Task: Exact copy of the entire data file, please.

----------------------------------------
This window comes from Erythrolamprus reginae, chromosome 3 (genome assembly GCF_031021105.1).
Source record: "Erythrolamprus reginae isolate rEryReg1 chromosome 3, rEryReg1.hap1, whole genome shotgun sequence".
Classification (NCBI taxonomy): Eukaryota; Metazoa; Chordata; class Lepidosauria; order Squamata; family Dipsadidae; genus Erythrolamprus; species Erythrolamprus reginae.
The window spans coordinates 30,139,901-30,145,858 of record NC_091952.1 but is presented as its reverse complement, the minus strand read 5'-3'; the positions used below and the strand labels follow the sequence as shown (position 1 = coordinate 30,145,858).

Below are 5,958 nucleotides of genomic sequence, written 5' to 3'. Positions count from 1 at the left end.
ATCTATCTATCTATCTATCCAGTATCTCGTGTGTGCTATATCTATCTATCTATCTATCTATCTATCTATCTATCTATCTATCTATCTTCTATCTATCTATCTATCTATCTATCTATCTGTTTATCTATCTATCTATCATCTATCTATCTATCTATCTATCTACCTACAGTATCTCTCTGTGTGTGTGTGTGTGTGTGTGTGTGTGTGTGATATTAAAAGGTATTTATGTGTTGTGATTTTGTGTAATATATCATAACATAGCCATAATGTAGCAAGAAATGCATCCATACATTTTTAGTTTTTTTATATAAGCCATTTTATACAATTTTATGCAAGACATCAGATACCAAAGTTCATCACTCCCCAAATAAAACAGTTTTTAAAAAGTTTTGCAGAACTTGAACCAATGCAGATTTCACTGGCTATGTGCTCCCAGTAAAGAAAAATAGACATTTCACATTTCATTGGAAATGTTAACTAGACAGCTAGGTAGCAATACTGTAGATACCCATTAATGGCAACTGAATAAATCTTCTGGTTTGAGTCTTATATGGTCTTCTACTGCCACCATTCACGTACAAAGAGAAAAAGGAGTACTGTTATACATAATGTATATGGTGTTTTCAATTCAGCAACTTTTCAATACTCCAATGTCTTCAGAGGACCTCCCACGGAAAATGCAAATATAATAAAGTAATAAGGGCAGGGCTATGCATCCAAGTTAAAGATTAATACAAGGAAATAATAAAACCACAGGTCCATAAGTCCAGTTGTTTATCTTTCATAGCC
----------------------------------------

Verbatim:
This window comes from Erythrolamprus reginae, chromosome 3 (genome assembly GCF_031021105.1).
Source record: "Erythrolamprus reginae isolate rEryReg1 chromosome 3, rEryReg1.hap1, whole genome shotgun sequence".
Classification (NCBI taxonomy): Eukaryota; Metazoa; Chordata; class Lepidosauria; order Squamata; family Dipsadidae; genus Erythrolamprus; species Erythrolamprus reginae.
The window spans coordinates 30,139,901-30,145,858 of record NC_091952.1 but is presented as its reverse complement, the minus strand read 5'-3'; the positions used below and the strand labels follow the sequence as shown (position 1 = coordinate 30,145,858).

Below are 5,958 nucleotides of genomic sequence, written 5' to 3'. Positions count from 1 at the left end.
ATCTATCTATCTATCTATCCAGTATCTCGTGTGTGCTATATCTATCTATCTATCTATCTATCTATCTATCTATCTATCTATCTATCTTCTATCTATCTATCTATCTATCTATCTATCTGTTTATCTATCTATCTATCATCTATCTATCTATCTATCTATCTACCTACAGTATCTCTCTGTGTGTGTGTGTGTGTGTGTGTGTGTGTGTGATATTAAAAGGTATTTATGTGTTGTGATTTTGTGTAATATATCATAACATAGCCATAATGTAGCAAGAAATGCATCCATACATTTTTAGTTTTTTTATATAAGCCATTTTATACAATTTTATGCAAGACATCAGATACCAAAGTTCATCACTCCCCAAATAAAACAGTTTTTAAAAAGTTTTGCAGAACTTGAACCAATGCAGATTTCACTGGCTATGTGCTCCCAGTAAAGAAAAATAGACATTTCACATTTCATTGGAAATGTTAACTAGACAGCTAGGTAGCAATACTGTAGATACCCATTAATGGCAACTGAATAAATCTTCTGGTTTGAGTCTTATATGGTCTTCTACTGCCACCATTCACGTACAAAGAGAAAAAGGAGTACTGTTATACATAATGTATATGGTGTTTTCAATTCAGCAACTTTTCAATACTCCAATGTCTTCAGAGGACCTCCCACGGAAAATGCAAATATAATAAAGTAATAAGGGCAGGGCTATGCATCCAAGTTAAAGATTAATACAAGGAAATAATAAAACCACAGGTCCATAAGTCCAGTTGTTTATCTTTCATAGCC